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Should We Fight for Custody of Our Nephew?

Ms. Vicki

Dear Ms. Vicki,

My Army husband has family members who drink, smoke cigarettes and smoke marijuana.

Our nephew -- I’ll call him Jack (my sister-in-law's son) -- is witnessing all of this and it is affecting him in school. I believe he is being neglected.

My sister-in-law doesn’t work. Instead, she is on welfare and she hangs out all day with her shiftless, no account boyfriend.

Instead of her taking her food stamps and the money she receives from the state and spending it on Jack, they sell the food stamps and buy pot!

My mother-in-law and father-in-law witness what is going on and they don’t try to intervene. Yes, they will keep Jack on the weekends, but they will use my sister-in-law’s EBT (food stamp card) and give her the money for the purchase when they know she is a pot head.

Jack visits us in the summer. We are able to give him his own room, nutritious meals, healthy play activities, and upkeep his hygiene. We take him to church with our three children so he can have a good spiritual upbringing.

We visited my husband’s family last month, and Jack has started acting out (screaming tantrums and throwing things) when he doesn’t get his way. Instead of the adults teaching him good behavior, they will give him candy and cookies or anything to make him be quiet.

We are afraid they are ruining Jack and he won’t be able to have a good future unless we try to get custody of him.

I think Jack needs some special services too because he is barely reading and he will be in the third grade soon. If we take custody of him, he would be able to get the services he needs and he will be in a great environment.

Most important, he will be able to have a great role model (my husband) and he will be raised in a Christian environment.

My mother said what is going on with my in-laws is none of my business, but I say there's nothing wrong with trying to make sure we spread our good values. What do you think?

Sincerely,
Just Showing That I Care

Dear Care,

OK, first of all, let me say that I appreciate you. Trust me, a “but” is not coming next, LOL. You sound like a very caring wife and mother.

Moreover, you look around and outside of your own home and find others who may be in need and you try to help them.

Now in this situation, I think trying to get custody of your nephew is the wrong step to take. It could even be detrimental to your own family.

As you reported, you are an Army wife with three children. When you add deployments, training exercises and PCS moves, this probably makes you a very busy, stressed-out woman. I didn’t even mention that you may want to have a life, set goals and have dreams of your own, too.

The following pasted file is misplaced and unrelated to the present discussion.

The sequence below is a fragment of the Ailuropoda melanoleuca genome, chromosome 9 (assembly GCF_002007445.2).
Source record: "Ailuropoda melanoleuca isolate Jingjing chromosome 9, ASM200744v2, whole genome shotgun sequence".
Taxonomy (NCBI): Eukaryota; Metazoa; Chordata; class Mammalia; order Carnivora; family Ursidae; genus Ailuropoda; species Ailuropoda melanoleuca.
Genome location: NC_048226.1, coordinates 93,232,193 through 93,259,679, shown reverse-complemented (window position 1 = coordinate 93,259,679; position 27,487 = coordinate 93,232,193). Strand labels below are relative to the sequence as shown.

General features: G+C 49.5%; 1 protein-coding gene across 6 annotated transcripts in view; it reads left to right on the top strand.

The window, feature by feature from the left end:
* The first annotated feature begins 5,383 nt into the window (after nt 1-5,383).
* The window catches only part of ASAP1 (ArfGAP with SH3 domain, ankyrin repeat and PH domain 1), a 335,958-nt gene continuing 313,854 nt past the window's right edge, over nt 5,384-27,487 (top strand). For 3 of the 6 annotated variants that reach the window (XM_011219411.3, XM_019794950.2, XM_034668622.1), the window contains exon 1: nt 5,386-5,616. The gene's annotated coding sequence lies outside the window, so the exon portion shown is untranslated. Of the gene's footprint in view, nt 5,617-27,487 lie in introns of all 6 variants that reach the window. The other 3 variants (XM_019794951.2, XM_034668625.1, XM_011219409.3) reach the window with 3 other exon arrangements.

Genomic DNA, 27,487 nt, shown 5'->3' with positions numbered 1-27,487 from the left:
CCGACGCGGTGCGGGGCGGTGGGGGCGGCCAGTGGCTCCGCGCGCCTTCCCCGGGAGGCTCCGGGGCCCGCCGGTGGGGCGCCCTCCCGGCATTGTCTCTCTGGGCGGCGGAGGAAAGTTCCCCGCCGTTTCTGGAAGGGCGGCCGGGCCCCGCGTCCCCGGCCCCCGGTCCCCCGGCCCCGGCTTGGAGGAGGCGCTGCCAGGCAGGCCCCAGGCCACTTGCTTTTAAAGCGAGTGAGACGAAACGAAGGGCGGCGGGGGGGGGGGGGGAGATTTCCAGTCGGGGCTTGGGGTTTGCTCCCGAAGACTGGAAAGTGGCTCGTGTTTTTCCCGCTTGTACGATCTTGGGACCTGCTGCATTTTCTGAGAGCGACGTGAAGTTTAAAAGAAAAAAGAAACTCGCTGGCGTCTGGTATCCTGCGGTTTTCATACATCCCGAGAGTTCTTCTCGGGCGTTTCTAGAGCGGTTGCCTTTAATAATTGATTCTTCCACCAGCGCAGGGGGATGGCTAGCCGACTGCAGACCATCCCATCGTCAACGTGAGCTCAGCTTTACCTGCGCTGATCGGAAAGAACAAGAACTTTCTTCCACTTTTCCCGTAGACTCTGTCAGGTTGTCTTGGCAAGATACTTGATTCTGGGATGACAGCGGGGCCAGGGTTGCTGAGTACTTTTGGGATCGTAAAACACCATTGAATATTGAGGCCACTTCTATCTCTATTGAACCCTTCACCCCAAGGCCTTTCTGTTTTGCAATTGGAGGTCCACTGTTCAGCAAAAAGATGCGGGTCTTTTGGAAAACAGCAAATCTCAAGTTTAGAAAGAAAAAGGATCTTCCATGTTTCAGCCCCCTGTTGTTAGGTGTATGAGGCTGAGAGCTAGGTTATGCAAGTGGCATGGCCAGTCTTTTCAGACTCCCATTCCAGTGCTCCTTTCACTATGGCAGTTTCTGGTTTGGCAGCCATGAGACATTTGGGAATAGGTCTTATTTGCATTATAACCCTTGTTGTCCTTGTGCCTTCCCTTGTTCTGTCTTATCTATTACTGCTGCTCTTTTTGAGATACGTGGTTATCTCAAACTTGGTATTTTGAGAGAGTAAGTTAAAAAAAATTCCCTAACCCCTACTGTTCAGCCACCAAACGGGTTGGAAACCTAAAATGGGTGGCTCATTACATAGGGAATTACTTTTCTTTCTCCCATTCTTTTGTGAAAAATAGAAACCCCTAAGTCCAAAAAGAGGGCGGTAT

Considering all of this, why should you pick up an extra responsibility? I have to say I think you are moving out of your lane.

OK, your sister-in-law has a deadbeat boyfriend and they sit around sucking up good oxygen by getting high on weed and selling her welfare payments.

I have to be honest: It’s none of your business. It’s her life. Your sister-in-law doesn’t have high aspirations and she is not giving your nephew the life you wished he had. However, I’m not hearing you say he’s a victim of child abuse, right? I can’t say there is abuse in this situation. Maybe some people who are stuck in a rut, but not abuse to your nephew.

If you witness or have any concerns about abuse, you have a duty to make an anonymous report and child protective services would make the decision to follow up on your report.

There are ways to help your nephew. Stay active in his life and be an available resource by talking to him on the phone often and continue to allow him to visit you in the summer.

You didn’t mention his father, but try to include him in Jack’s life, unless there is a reason that he should not be contacted (e.g., domestic violence between your sister-in-law and Jack’s father).

Lastly, I think you have your hands full. Your extra time should be spending on “self-care" ... you.

Sincerely,
Ms. Vicki

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Contributor

Ms. Vicki is a native of Dallas, has been the Dear Abby for the military community since her column began in 2005. A licensed therapist and licensed clinical social worker, Ms. Vicki holds a Master of Science in social work and a Master of Arts in clinical psychology.

Ms. Vicki appears regularly on Military.com and in the Fort Campbell Courier. Her column has also appeared in the Washington (D.C.) Times and in the Heidelberg (Germany) Post Herald. She has been featured on CNN, CBS, ABC and NBC.

Looking for advice about your military life? Email Ms. Vicki here. Find Ms. Vicki on Facebook here.  Find Ms. Vicki on Twitter here.

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